For example, for an introductory meeting your schedule a ten-minute phone call. This way you can get right to point. More importantly, if you feel that the relationship isn't beneficial you only used-up ten minutes of your day.
If you already know the person, then block out 45 minutes, along with 15 minutes of travel, to catch up them at a nearby coffee shop. If you're sharing advice, keep that conversation to 10-15 minutes. Only hold weekly staff meetings that are between 20-30 minutes.
Those are times that work best for me.
The idea is that not only meetings require the same amount of time. Before setting a meeting in stone, determine what the ideal block of time that should be set aside.This way you're only scheduling the appropriate amount of time in your schedule for the meeting. Here are a few other time managment hacks to help you through your meetings.
5. Eliminate back-to-back appointments.
Speaking of meetings -- stop scheduling those back-to-back appointments. This is a surefire way to guarantee that you'll be late for your second meeting. That's because some meetings run longer than expected, you need several minutes to prepare, or you get stuck in traffic.
I try to have at least a 15-minute buffer time between meetings -- 30 if I'm going to a different location. This gives me a chance to catch my breath, refocus and ensure that I'm never late to a meeting.
6. Clear the clutter.
Want to lose complete control of your calendar? Let it get so full of clutter that it is bursting at the seams.
This would means that your calendar is full of:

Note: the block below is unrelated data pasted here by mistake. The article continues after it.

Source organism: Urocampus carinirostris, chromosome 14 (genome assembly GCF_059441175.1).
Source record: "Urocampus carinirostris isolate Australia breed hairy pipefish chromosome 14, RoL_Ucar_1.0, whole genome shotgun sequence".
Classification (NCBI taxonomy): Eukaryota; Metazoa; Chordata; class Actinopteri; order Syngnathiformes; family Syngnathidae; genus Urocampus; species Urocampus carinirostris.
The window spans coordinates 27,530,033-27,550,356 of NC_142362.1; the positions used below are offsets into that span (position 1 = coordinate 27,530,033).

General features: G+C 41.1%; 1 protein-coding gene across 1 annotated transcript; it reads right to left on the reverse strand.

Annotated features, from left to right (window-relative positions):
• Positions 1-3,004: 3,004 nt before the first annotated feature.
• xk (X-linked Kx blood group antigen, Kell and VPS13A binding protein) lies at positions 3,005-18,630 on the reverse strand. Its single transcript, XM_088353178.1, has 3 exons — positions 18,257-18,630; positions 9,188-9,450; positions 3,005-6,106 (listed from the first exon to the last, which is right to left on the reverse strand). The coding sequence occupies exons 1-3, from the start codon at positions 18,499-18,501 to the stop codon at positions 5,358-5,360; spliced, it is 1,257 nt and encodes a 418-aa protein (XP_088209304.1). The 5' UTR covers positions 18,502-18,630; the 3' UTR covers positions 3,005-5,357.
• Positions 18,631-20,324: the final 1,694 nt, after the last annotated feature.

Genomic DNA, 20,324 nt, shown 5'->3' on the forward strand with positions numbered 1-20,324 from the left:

- Standing meetings, like "check-ins."
- Meetings without an agenda or purpose.
- Recurring events and commitments that no longer fit into your schedule.
- Filling your calendar with minute tasks.
- Scheduling activities that are second nature, like walking your dog first thing in the morning.
- Learn to delegate.
Take a couple of minutes and clear that clutter for your calendar. It will keep it lean, mean, and much easier to manage.
7. Just say "no."
If you're constantly saying "yes" to each and every request and invite then expect your calendar to become jam-packed with tasks and events that aren't your own. In other words, instead of having blocks of time for your work, they're filled with helping other people finish their work. Instead of having your weekends open to go hiking or take a cooking class, you're going to party after party.
This doesn't mean you can't ever say "yes." It means setting boundaries so that your calendar remains in your control.
8. Conduct a weekly review.
This is a principle from David Allen's book "Getting Things Done," and the concept goes as follows:
"From a practical standpoint, here is the three-part drill that [makes up the Weekly Review]: get clear, get current, and get creative. Getting clear will ensure all your collected stuff is processed. Getting current will ensure that all your orienting "maps" or lists are reviewed and up-to-date. The creative part happens to some degree automatically, as you get clear and current."
So before filling your calendar-up with standing appointments, conduct a your own Weekly Review where you:
- Review the Past. Look over last week's calendar. You may have overlooked something like sending a follow-up email.
- Review Plans for the Future. This will remind you of any upcoming appointments or meetings so that you'll be prepared.
- Starts Your Week on a Good Mindset. Reviewing your calendar on a Sunday night or Monday morning ensures that you'll proactive and prepared for the upcoming week.